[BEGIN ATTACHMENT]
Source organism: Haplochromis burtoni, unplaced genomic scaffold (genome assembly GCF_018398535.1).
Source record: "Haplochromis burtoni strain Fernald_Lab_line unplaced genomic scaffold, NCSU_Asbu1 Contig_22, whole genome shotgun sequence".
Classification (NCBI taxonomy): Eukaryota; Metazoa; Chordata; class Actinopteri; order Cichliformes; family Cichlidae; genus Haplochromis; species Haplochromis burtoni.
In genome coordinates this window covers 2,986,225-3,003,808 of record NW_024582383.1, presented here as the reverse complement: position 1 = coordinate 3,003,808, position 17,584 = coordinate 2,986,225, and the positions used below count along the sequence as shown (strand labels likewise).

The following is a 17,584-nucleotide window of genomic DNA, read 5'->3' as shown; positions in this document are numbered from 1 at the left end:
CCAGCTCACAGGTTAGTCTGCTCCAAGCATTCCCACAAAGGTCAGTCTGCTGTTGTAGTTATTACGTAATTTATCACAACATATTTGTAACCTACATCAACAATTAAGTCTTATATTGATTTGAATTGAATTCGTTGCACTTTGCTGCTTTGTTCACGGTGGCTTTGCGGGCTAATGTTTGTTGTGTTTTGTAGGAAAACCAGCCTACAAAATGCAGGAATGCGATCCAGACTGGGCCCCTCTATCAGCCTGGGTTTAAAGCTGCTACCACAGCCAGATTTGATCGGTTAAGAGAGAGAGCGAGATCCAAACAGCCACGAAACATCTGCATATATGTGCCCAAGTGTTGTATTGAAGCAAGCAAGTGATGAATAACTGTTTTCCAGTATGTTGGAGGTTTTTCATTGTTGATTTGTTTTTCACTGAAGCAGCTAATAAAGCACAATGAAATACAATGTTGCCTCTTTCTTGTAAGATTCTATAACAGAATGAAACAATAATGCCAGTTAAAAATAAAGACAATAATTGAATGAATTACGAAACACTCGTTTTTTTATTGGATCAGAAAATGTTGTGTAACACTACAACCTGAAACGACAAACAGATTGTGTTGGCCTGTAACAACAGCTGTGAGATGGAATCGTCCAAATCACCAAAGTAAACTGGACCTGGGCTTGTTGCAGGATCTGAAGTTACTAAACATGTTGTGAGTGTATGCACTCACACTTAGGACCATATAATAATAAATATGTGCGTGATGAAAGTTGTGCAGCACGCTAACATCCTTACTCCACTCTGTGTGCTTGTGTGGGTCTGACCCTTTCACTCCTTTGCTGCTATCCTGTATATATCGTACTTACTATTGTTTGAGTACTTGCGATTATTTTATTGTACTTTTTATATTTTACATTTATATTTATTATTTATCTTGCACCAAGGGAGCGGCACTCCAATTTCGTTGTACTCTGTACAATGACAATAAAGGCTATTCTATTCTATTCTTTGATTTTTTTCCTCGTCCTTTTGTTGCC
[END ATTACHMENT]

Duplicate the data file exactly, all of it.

Source organism: Haplochromis burtoni, unplaced genomic scaffold (genome assembly GCF_018398535.1).
Source record: "Haplochromis burtoni strain Fernald_Lab_line unplaced genomic scaffold, NCSU_Asbu1 Contig_22, whole genome shotgun sequence".
Classification (NCBI taxonomy): Eukaryota; Metazoa; Chordata; class Actinopteri; order Cichliformes; family Cichlidae; genus Haplochromis; species Haplochromis burtoni.
In genome coordinates this window covers 2,986,225-3,003,808 of record NW_024582383.1, presented here as the reverse complement: position 1 = coordinate 3,003,808, position 17,584 = coordinate 2,986,225, and the positions used below count along the sequence as shown (strand labels likewise).

The following is a 17,584-nucleotide window of genomic DNA, read 5'->3' as shown; positions in this document are numbered from 1 at the left end:
CCAGCTCACAGGTTAGTCTGCTCCAAGCATTCCCACAAAGGTCAGTCTGCTGTTGTAGTTATTACGTAATTTATCACAACATATTTGTAACCTACATCAACAATTAAGTCTTATATTGATTTGAATTGAATTCGTTGCACTTTGCTGCTTTGTTCACGGTGGCTTTGCGGGCTAATGTTTGTTGTGTTTTGTAGGAAAACCAGCCTACAAAATGCAGGAATGCGATCCAGACTGGGCCCCTCTATCAGCCTGGGTTTAAAGCTGCTACCACAGCCAGATTTGATCGGTTAAGAGAGAGAGCGAGATCCAAACAGCCACGAAACATCTGCATATATGTGCCCAAGTGTTGTATTGAAGCAAGCAAGTGATGAATAACTGTTTTCCAGTATGTTGGAGGTTTTTCATTGTTGATTTGTTTTTCACTGAAGCAGCTAATAAAGCACAATGAAATACAATGTTGCCTCTTTCTTGTAAGATTCTATAACAGAATGAAACAATAATGCCAGTTAAAAATAAAGACAATAATTGAATGAATTACGAAACACTCGTTTTTTTATTGGATCAGAAAATGTTGTGTAACACTACAACCTGAAACGACAAACAGATTGTGTTGGCCTGTAACAACAGCTGTGAGATGGAATCGTCCAAATCACCAAAGTAAACTGGACCTGGGCTTGTTGCAGGATCTGAAGTTACTAAACATGTTGTGAGTGTATGCACTCACACTTAGGACCATATAATAATAAATATGTGCGTGATGAAAGTTGTGCAGCACGCTAACATCCTTACTCCACTCTGTGTGCTTGTGTGGGTCTGACCCTTTCACTCCTTTGCTGCTATCCTGTATATATCGTACTTACTATTGTTTGAGTACTTGCGATTATTTTATTGTACTTTTTATATTTTACATTTATATTTATTATTTATCTTGCACCAAGGGAGCGGCACTCCAATTTCGTTGTACTCTGTACAATGACAATAAAGGCTATTCTATTCTATTCTTTGATTTTTTTCCTCGTCCTTTTGTTGCC